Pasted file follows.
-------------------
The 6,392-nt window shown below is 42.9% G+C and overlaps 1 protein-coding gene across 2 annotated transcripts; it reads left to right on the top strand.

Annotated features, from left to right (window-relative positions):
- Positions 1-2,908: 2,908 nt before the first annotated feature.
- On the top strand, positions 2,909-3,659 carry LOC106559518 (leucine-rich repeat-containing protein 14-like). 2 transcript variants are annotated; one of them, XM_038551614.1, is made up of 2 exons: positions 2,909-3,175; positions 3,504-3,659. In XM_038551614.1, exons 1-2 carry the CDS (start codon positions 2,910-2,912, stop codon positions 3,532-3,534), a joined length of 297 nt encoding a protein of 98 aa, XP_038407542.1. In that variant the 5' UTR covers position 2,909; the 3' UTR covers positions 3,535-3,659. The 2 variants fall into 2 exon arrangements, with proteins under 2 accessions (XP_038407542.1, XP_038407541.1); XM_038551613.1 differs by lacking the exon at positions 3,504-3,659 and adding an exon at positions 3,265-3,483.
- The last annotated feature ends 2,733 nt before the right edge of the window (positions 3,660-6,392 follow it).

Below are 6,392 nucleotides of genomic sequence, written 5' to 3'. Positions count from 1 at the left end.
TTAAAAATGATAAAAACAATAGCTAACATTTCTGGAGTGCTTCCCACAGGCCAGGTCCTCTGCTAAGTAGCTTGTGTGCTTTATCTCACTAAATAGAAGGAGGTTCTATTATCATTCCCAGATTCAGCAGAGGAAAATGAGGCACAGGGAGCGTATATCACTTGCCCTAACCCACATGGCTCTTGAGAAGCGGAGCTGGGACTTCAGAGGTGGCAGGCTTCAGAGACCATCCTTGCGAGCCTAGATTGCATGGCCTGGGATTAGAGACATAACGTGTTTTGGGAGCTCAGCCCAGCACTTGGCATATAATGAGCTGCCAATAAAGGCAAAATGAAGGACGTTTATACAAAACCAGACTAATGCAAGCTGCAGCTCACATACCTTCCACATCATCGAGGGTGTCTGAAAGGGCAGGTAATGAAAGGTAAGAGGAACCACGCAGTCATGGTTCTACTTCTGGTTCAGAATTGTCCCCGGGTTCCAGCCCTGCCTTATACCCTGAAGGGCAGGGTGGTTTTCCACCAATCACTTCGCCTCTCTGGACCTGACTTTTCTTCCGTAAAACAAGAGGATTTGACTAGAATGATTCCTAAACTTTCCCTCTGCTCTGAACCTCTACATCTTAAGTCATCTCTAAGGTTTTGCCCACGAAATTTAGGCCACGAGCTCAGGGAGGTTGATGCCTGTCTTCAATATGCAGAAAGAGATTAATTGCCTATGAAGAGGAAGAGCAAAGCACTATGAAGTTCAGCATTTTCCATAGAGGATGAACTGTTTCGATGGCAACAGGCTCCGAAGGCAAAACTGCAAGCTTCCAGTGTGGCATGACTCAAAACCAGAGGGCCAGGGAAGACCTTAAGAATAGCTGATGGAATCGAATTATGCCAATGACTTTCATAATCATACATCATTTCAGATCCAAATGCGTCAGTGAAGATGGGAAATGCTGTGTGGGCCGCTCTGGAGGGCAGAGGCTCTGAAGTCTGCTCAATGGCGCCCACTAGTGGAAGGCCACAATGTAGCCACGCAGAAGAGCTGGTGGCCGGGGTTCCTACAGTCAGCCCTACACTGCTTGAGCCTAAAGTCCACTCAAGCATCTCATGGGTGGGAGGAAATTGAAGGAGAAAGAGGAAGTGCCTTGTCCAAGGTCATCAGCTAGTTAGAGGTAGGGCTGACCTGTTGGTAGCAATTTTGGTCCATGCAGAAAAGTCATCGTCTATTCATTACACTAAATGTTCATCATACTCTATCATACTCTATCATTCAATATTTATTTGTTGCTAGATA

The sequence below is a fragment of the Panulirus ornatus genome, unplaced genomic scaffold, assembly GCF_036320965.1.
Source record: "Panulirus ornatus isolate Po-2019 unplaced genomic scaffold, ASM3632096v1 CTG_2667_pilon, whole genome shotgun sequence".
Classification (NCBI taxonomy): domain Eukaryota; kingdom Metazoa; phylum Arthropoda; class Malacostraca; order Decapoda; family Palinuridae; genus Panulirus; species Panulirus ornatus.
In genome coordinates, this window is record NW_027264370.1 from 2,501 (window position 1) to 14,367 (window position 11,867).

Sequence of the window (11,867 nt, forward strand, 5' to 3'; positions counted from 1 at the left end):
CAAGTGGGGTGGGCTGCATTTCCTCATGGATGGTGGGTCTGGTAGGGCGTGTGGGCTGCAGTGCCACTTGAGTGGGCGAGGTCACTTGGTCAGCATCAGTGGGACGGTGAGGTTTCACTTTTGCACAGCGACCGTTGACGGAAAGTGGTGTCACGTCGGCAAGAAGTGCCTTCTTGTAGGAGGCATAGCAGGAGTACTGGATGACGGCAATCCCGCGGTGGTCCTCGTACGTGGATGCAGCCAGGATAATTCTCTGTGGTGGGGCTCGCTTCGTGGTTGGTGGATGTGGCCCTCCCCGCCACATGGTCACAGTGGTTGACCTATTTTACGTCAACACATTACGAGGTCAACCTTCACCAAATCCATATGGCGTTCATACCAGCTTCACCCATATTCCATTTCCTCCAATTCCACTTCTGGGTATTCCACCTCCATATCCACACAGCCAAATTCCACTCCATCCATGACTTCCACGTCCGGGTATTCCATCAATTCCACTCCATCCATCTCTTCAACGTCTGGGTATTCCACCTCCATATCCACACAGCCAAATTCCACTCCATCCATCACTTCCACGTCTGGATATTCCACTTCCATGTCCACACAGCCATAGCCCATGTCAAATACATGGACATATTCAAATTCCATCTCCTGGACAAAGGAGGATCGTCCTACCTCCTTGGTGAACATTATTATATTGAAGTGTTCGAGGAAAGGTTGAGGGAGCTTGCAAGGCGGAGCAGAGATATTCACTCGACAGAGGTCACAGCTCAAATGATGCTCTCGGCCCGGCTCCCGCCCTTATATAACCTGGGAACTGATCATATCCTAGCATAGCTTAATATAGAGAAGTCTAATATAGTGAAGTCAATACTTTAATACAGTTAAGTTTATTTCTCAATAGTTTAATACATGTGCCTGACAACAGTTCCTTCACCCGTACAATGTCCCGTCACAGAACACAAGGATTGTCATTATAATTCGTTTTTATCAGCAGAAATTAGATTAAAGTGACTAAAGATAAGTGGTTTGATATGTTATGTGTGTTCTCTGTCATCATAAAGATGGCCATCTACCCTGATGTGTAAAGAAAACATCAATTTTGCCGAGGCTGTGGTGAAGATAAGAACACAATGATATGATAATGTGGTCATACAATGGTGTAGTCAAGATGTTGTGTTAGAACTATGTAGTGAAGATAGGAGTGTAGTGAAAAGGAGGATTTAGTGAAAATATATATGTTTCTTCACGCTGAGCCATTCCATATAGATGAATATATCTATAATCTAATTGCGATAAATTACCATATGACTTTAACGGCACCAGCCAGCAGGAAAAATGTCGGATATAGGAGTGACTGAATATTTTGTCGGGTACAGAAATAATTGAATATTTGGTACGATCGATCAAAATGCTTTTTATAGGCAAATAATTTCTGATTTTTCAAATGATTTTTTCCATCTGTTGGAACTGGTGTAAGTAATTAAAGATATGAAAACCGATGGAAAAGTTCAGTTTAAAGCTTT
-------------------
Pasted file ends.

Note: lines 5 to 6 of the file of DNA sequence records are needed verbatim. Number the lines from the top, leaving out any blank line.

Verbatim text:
- The last annotated feature ends 2,733 nt before the right edge of the window (positions 3,660-6,392 follow it).

Below are 6,392 nucleotides of genomic sequence, written 5' to 3'. Positions count from 1 at the left end.